Comment by: pat farey     Posted on: 13 Nov 2011 at 10:14 AM

  • A home made rest with piece of foam for a rest, it has a rubber butt piece to rest on. Do you know much about those pellets?
    cheers
    Ken

    Comment by: Ken Moran     Posted on: 13 Nov 2011 at 10:33 PM

  • Rests don't work well with gas-ram or spring/piston air rifles, only pneumatics. When shooting a gas-ram or spring/piston air rifle, always keep the gun off of the rests - front and back. Instead cradle the fore-end in your leading hand, then rest your leading hand or arm on the bag/rest. Tuck the butt into your shoulder (clear of the rear rest) and grip the rifle firmly enough to stay on aim but not too tight - supported but not restricted. Follow through is extremely important in all shooting, but especially so with recoiling air rifles, so stay on aim until the pellet strikes. These techniques allow the rifle to go through the recoil sequence naturally. Let usknow how you get on.

    JSB Exacts are very good pellets in .177 and .22 but I've not used them in .20, although I have no doubt they are equally effective. I have used Crosman Premiers extensively in a .20 cal. Theoben and they were very good indeed.

    Comment by: Pat Farey     Posted on: 14 Nov 2011 at 01:08 PM

  • Thanks very much, this not using a rest at the butt end rings bell!

    Comment by: Ken Moran     Posted on: 15 Nov 2011 at 12:59 AM

  • While were talking about the Crusader, I cant really feel the trigger loading up to fire, it's as if it just goes off when i'v pulled it a bit, theres is no let off point. Mine has an adjusting screw in front of the trigger with an allen key hole, no slot as described in the trigger pamphlet. The part of the trigger that actually holds the ram back appears rounded off with wear, Im not sure if I dressed it with a stone it that would help.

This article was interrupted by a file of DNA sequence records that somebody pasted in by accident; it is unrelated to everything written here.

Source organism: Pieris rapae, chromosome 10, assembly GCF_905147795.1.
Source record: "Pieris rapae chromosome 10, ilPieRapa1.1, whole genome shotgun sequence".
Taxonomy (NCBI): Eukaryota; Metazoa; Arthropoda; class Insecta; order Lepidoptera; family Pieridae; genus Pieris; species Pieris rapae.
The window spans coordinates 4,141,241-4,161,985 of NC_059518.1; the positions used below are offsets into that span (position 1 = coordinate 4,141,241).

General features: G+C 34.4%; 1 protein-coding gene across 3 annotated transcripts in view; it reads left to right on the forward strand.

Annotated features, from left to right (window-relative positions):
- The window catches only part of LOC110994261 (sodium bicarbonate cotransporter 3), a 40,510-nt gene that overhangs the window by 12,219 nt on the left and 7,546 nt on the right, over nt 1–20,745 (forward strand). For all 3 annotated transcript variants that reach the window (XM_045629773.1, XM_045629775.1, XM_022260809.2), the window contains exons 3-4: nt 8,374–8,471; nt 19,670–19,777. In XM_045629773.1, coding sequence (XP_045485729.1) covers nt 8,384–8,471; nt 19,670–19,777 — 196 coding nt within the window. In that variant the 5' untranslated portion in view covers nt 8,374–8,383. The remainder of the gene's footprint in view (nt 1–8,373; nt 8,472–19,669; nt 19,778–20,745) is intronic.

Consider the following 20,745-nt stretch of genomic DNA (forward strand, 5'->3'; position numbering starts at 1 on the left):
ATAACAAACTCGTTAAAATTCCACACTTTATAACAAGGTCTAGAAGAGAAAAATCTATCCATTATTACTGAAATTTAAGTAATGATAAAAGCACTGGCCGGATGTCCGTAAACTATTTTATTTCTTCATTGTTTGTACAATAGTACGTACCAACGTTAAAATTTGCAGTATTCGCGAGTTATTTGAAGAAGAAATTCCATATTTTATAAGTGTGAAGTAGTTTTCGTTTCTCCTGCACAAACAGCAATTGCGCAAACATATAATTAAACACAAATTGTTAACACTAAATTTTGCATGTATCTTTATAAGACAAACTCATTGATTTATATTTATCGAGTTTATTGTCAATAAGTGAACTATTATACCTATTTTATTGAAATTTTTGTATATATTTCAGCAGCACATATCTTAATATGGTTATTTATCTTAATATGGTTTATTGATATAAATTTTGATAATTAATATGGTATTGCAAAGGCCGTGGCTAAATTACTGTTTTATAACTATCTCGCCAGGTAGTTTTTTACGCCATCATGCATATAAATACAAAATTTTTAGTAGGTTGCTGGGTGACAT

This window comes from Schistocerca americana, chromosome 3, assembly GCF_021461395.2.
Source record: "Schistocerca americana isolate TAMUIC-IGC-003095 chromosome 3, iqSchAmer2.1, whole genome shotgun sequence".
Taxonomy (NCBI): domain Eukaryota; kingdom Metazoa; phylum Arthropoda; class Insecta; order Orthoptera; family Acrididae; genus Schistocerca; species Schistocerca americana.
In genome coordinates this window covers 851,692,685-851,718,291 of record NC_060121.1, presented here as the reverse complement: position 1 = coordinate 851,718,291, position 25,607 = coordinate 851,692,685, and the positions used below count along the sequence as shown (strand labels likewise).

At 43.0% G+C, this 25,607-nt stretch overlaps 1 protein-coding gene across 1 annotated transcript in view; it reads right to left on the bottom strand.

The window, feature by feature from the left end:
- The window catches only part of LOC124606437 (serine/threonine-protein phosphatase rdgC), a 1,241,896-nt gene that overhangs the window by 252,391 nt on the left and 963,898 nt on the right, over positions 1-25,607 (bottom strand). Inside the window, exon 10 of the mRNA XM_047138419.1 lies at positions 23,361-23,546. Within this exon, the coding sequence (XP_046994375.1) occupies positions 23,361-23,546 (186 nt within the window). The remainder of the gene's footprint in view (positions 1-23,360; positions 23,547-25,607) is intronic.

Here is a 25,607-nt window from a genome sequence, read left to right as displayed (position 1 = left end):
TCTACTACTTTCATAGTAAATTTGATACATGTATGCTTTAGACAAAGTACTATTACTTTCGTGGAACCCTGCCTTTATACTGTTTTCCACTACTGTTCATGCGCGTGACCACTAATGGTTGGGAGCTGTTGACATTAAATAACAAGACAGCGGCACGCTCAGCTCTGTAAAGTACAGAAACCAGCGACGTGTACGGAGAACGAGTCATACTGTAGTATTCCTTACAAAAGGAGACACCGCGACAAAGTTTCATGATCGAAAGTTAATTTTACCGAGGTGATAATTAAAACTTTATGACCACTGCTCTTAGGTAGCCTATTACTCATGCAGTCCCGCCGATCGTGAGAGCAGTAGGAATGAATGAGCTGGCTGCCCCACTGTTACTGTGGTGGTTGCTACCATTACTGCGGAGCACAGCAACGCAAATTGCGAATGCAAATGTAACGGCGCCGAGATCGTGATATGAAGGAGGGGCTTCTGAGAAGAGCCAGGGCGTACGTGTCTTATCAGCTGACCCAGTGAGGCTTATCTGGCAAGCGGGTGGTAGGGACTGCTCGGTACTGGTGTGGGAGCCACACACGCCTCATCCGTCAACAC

Any ideas here?

    Comment by: Ken Moran     Posted on: 15 Nov 2011 at 03:56 AM

  • Gas ram and spring piston airgun triggers hold back powerful forces, and unless you are completely knowledgable about them, you shouldn't work on them.
    Contact Theoben (tel. 01353 777861) for details on adjusting the two stage unit or contact Ben Taylor, one of the co-founders of Theoben, who now works independently under the Milbro banner - tel. 01638 711799 or email at info@milbro.co.uk

    Comment by: pat farey     Posted on: 15 Nov 2011 at 01:11 PM

  • I have recently bought a 2nd hand Theoben Eliminator .n .22 cal and fitted with a Nikko Stirling 3.9x40 Mountmaster scope. It’s a fair few years since I was into my Air Rifle shooting and have owned several different manufacturers such as HW Weirauch, BSA, Webley & Scott and Feinwerkbau. And I must admit that my Theoben feels and shoots like a real Fire arm. I shoot it down at my local gun club and have set the scope at various ranges. I find the accuracy and consistency of grouping outstanding. The look and feel of the Theoben is of quality and after a little TLC with the walnut oil, the woodwork looks fantastic and rich (walnut stock).
    The only downside I have is the 2 stage trigger, Its fine for field shooting but it’s a bit to long in the pull when I use it at the target range.
    All in All… I am a very happy Theoben Eliminator owner and it will be staying with me for many years to come.

    Comment by: DAvid Stevens     Posted on: 11 Feb 2012 at 12:58 PM